When Planning an Intercultural Wedding Is a Lot Like Living in a Romantic Comedy


There have been times when planning this wedding has felt like living out a rom-com on the theme of culture clash. It started when I brought Cephas to Malaysia with me to meet my extended family during Chinese New Year.

In the face of an endless stream of aunts, uncles, great-aunts, great-uncles, and cousins to the nth degree, Cephas was diligently courteous and attentive. My relatives were somewhat less so. An auntie, watching us benevolently as we ate dinner, kept up a running commentary on him in Hokkien.

“That’s good ah, he can eat our food. Look, he can eat chilli! That’s convenient. Easier if he doesn’t mind eating the same things. It’s good that he can speak English.”

“But he’s from England,” my sister pointed out.

My aunt’s daughter had an ex from France whose English had not been up to par, and he had clearly had lasting influence on my aunt’s perception of the capabilities of European boyfriends. “Very hard to communicate,” said my aunt, shaking her head.

My favourite story from that trip is about the time we visited my great-uncle, a retired civil servant in his eighties who speaks beautiful English. I’m not sure he had ever really noticed my existence before, or I his, but he seemed quite interested in Cephas.

“Welcome to the Chan family,” he boomed. “Who is Chan? Her grandmother—” indicating me—”my sister, is Chan. Her grandfather was Leong. Her father is Kwok.”

We walked through the living room, where, as in a lot of my older relatives’ houses, there was a red altar laid with offerings to a Taoist deity. Pictures of monks in saffron robes adorned the walls. In the kitchen my great-aunt gave Cephas misai kucing (a type of herbal tea), my great-uncle explaining that it was good for diabetes. (Cephas does not have diabetes.)

“You are from England? My teachers at school were English. We were taught by the brothers, you know. It was a Catholic school. You’re Catholic? Yes, the brothers taught us about it—they read us the Bible, we knew all the stories. We used to say our prayers every day.”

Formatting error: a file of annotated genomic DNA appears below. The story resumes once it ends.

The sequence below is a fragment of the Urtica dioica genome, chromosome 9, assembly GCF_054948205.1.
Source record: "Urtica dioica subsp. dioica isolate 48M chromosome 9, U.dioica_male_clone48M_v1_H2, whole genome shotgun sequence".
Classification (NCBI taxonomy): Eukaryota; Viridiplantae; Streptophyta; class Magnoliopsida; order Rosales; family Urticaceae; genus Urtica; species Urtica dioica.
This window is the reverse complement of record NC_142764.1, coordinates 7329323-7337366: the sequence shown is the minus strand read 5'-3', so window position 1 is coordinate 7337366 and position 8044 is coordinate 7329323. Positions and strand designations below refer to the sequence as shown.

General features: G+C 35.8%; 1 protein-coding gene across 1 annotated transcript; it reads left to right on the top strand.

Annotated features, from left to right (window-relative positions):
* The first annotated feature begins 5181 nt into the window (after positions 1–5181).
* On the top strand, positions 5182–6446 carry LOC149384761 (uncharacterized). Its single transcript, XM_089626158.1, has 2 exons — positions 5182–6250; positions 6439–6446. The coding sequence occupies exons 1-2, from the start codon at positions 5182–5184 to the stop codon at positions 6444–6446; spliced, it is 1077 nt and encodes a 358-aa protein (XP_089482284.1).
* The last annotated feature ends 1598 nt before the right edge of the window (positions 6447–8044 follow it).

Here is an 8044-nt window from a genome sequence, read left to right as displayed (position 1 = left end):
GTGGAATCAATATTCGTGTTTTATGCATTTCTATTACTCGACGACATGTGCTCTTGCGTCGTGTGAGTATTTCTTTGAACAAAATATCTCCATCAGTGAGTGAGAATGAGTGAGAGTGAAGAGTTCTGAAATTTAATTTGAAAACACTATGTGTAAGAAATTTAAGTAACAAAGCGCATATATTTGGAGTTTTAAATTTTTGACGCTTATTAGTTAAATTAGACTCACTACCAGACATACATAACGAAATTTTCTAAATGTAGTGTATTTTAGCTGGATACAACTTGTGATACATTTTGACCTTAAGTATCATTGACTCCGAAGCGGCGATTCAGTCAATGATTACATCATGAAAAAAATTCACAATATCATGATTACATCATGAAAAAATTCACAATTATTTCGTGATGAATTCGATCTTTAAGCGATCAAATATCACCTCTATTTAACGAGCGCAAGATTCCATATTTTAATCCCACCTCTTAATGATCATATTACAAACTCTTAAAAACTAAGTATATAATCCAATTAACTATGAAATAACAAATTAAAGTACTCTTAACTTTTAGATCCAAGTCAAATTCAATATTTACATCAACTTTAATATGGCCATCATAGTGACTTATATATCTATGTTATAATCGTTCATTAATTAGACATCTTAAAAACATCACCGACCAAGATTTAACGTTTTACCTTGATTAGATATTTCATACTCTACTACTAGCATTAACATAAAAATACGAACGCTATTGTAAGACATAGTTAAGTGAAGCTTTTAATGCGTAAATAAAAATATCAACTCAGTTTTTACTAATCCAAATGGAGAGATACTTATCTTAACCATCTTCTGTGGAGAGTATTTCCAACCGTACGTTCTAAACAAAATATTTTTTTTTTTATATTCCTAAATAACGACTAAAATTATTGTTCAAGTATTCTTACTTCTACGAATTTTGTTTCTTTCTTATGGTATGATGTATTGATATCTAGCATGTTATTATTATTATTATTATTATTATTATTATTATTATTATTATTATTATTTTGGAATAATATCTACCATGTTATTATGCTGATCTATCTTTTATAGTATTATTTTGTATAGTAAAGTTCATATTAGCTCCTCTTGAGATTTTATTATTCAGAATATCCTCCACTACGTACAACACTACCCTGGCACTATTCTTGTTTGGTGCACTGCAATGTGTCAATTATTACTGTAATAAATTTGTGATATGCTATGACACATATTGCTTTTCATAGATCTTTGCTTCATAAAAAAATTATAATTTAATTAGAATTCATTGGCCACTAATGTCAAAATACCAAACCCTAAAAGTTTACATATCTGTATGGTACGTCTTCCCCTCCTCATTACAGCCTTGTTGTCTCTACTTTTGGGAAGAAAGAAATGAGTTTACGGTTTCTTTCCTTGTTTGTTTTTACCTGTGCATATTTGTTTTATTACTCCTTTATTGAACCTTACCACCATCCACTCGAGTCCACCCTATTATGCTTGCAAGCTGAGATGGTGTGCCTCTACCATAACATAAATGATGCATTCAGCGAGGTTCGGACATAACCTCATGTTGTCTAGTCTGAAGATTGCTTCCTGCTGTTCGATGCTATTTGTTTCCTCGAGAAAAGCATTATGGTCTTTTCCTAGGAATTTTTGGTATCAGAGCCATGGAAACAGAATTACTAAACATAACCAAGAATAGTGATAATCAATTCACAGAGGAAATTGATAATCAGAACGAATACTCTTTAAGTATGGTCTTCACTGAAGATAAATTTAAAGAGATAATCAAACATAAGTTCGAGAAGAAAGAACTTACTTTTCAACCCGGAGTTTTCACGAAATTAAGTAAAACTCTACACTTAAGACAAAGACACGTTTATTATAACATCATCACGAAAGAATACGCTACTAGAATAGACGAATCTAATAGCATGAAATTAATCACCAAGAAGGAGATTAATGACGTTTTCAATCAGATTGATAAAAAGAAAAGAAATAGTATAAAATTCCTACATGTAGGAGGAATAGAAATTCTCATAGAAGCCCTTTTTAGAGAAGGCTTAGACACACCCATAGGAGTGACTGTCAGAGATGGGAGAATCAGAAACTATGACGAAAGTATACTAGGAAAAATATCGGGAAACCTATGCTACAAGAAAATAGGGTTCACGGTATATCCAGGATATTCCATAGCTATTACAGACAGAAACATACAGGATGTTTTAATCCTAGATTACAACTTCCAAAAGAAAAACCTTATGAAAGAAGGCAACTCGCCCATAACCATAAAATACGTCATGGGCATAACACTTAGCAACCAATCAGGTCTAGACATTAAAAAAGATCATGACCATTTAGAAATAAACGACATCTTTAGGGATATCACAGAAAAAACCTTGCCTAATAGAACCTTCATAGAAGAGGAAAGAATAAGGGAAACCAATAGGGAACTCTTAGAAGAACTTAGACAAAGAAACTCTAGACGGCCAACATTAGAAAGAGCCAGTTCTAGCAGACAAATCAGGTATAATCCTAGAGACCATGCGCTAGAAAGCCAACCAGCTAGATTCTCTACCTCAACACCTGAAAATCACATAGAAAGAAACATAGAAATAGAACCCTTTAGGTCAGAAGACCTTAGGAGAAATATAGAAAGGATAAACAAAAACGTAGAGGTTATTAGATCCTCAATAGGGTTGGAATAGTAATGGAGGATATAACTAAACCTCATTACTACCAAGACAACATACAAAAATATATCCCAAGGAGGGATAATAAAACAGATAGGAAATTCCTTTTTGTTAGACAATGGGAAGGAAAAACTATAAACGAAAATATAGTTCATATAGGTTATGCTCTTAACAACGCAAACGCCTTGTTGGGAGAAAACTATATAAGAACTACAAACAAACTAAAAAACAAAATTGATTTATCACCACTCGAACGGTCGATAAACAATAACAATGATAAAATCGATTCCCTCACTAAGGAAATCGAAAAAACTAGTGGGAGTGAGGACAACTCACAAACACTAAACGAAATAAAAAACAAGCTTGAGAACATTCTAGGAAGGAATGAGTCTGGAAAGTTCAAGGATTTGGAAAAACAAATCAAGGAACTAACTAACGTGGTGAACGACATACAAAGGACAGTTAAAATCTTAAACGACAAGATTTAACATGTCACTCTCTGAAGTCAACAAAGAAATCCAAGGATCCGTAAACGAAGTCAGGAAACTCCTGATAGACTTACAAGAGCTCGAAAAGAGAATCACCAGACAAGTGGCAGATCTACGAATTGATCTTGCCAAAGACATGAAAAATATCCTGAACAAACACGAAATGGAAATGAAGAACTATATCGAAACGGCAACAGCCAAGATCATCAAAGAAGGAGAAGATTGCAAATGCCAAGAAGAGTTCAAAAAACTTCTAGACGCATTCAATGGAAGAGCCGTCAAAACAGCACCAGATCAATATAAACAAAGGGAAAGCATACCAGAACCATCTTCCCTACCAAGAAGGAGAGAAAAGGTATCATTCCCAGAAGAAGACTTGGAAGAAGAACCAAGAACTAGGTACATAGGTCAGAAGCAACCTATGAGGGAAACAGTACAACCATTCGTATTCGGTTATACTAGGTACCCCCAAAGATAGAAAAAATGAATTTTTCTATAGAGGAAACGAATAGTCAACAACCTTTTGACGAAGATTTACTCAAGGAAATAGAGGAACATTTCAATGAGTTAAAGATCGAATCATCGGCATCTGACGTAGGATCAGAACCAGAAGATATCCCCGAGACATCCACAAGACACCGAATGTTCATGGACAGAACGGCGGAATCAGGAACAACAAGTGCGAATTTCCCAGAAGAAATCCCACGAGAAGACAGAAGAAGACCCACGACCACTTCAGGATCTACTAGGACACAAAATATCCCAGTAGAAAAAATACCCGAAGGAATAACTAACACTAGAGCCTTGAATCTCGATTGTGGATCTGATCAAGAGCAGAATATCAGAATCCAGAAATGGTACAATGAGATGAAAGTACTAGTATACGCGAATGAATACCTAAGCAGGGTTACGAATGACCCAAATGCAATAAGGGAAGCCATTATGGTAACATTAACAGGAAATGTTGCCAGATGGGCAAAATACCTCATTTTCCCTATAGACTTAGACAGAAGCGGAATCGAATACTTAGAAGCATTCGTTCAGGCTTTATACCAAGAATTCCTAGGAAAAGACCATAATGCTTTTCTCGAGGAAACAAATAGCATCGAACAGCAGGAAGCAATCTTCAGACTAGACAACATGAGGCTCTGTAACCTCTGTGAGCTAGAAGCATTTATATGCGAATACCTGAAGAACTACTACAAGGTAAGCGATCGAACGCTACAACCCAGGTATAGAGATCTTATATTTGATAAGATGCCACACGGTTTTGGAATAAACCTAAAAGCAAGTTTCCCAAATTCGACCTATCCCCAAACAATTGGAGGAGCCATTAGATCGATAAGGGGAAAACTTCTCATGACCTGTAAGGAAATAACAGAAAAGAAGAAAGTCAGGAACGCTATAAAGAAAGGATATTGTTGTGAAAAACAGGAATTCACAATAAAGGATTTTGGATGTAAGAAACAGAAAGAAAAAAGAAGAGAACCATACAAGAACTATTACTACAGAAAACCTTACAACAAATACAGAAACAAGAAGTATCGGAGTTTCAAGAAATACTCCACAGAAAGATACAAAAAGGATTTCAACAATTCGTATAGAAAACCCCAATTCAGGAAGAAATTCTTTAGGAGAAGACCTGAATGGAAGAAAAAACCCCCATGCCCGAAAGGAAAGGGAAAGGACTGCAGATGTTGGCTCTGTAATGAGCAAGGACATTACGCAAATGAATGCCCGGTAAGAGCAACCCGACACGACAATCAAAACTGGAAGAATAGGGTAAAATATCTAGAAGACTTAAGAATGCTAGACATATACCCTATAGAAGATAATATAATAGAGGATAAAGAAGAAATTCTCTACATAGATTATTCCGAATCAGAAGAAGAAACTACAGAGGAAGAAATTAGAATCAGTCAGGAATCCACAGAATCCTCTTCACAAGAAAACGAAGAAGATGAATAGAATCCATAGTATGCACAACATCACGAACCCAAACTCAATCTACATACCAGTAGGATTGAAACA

Putting down his misai kucing, my great-uncle took Cephas’s hand and recited, “Our Father, who art in Heaven.”

Cephas, being a nice earnest kind of person, bowed his head and said “Amen.” The rest of us looked respectful, but when we got to the end of the prayer my sister couldn’t take it anymore. Her mind’s eye full of monks, she burst out, “Tua Gu Gong, are you a Catholic?”

My great-uncle tapped his chest. “At heart I am,” he said gravely.

As we drove away from his house, my mom remarked, “His children are all so angry at him right now. You know, he had a girlfriend in Thailand and he used to put all these presents in the boot and go driving up there every week? At his age!”

Rakish great-uncles aside, my family have been more confused than confusing in this meeting of ancient cultures engendered by our wedding. My parents hadn’t encountered gift registries before, and I didn’t think to mention ours to them, since Cephas and I had set it up for the convenience of his family. But my friends and younger relatives latched on to it as a novelty—shopping for actual things! So much more interesting than giving money in envelopes!—and one day my sister asked my dad what she ought to buy me off the registry.

“What’s that?” said my dad, and when it had been explained that Cephas and I had made a list of things we wanted once we were married, he asked, “How many things are there on it?”

“Fifteen,” said my sister.

“Buy everything!” said my dad.

My sister thought this was probably not the correct thing to do with registries.

“OK, then buy the three most expensive things on the list,” said my dad.

“Do I say it’s a gift from you and me and mom?”

“No! Mom and I will buy the next three most expensive things on the list,” said my dad.

Fortunately, one of the most expensive things on the list happened to be a set of good knives. “Pantang (taboo) to give knives as a present. Tell Zen to buy her own knives.” My sister put off buying the three most expensive things on the registry to warn me about the knives, and I concocted a gentle but firm email to the effect that Cephas had not spent an afternoon in a department store shopping (an activity he finds ineffably boring) so that his aunts and uncles could be befuddled by a giftless gift registry.

There are times when I can’t predict what my family will be bemused by—upon learning that we were going to have a reading from Song of Solomon at the church ceremony, my sister protested: “‘Love is as strong as death’? You’re going to have the word death at your wedding? Pantang!”

But at other times it is incredibly obvious. With eight seats at our top table, Cephas asked me who I thought should take up the extra place that wasn’t occupied by us, our parents, and the best man.

“If your best man is on it, then my maid of honour should be sitting there also,” I said. ‘”But my parents will say it should be your grandfather.”

I was correct. Friends—young people, at that—sitting at the place of honour at the wedding, but not Cephas’s grandfather? “Why people so funny one?” muttered my mom.